Enhanced Biological Phosphorus Removal Performance of the Traverse City MBR

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ABSTRACT

The Traverse City (Michigan) Regional Wastewater Treatment Plant has been successfully converted from a conventional plant into a membrane bioreactor-based facility. When commissioned in July 2004, the plant was the largest Membrane Bioreactor (MBR) facility in North America (32,000 m3/day, 8.5 mgd, during the maximum month). The facility is designed to achieve strict effluent Phosphorus requirements using a combination of Enhanced Biological
Phosphorus Removal (EBPR) and chemical precipitation. This paper presents the results of the investigation of EBPR design and operational principles at the Traverse City MBR facility. Robust EBPR was established for an eight week period, and a total phosphorus concentration of 0.05 mg/L to 0.1 mg/L was achieved during that time with minimal use of metal salt chemicals within the plant. Excursions to higher phosphorus concentrations have continued to occur on occasion, and possible causes are identified and evaluated. The paper includes evaluation of seasonal temperature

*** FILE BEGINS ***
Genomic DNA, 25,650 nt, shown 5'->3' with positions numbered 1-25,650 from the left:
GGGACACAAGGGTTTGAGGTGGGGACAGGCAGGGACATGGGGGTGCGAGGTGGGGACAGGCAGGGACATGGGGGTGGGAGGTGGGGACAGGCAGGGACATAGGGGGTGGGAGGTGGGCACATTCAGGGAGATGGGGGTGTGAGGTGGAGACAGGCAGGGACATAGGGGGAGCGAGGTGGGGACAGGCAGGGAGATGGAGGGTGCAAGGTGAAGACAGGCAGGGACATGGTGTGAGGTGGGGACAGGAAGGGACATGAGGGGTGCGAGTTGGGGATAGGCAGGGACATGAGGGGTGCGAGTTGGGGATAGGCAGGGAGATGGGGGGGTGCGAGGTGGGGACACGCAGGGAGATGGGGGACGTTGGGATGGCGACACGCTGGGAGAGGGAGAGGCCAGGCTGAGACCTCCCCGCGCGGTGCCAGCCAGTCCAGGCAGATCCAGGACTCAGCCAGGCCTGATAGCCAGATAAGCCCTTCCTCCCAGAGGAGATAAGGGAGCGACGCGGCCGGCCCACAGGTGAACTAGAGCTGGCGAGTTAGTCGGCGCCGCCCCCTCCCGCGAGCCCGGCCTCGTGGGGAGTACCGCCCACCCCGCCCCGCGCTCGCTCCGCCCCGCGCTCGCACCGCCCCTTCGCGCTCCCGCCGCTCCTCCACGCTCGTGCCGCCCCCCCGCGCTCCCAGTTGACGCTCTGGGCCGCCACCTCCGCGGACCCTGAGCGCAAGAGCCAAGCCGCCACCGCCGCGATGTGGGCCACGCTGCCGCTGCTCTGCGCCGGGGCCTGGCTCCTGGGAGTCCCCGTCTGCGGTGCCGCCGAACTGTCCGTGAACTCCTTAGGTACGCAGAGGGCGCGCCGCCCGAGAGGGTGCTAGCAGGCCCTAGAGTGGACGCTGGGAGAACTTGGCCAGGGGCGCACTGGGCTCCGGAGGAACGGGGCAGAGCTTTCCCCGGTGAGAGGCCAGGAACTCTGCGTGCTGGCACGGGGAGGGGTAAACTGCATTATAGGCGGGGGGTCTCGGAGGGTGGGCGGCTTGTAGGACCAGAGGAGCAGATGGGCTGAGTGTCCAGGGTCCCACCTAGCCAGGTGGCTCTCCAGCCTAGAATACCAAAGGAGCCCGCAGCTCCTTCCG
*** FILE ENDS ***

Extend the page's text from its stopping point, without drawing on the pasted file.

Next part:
effects, available Volatile Fatty Acid (VFA) concentrations, and recycles from the anaerobic digester dewatering and decanting operations.

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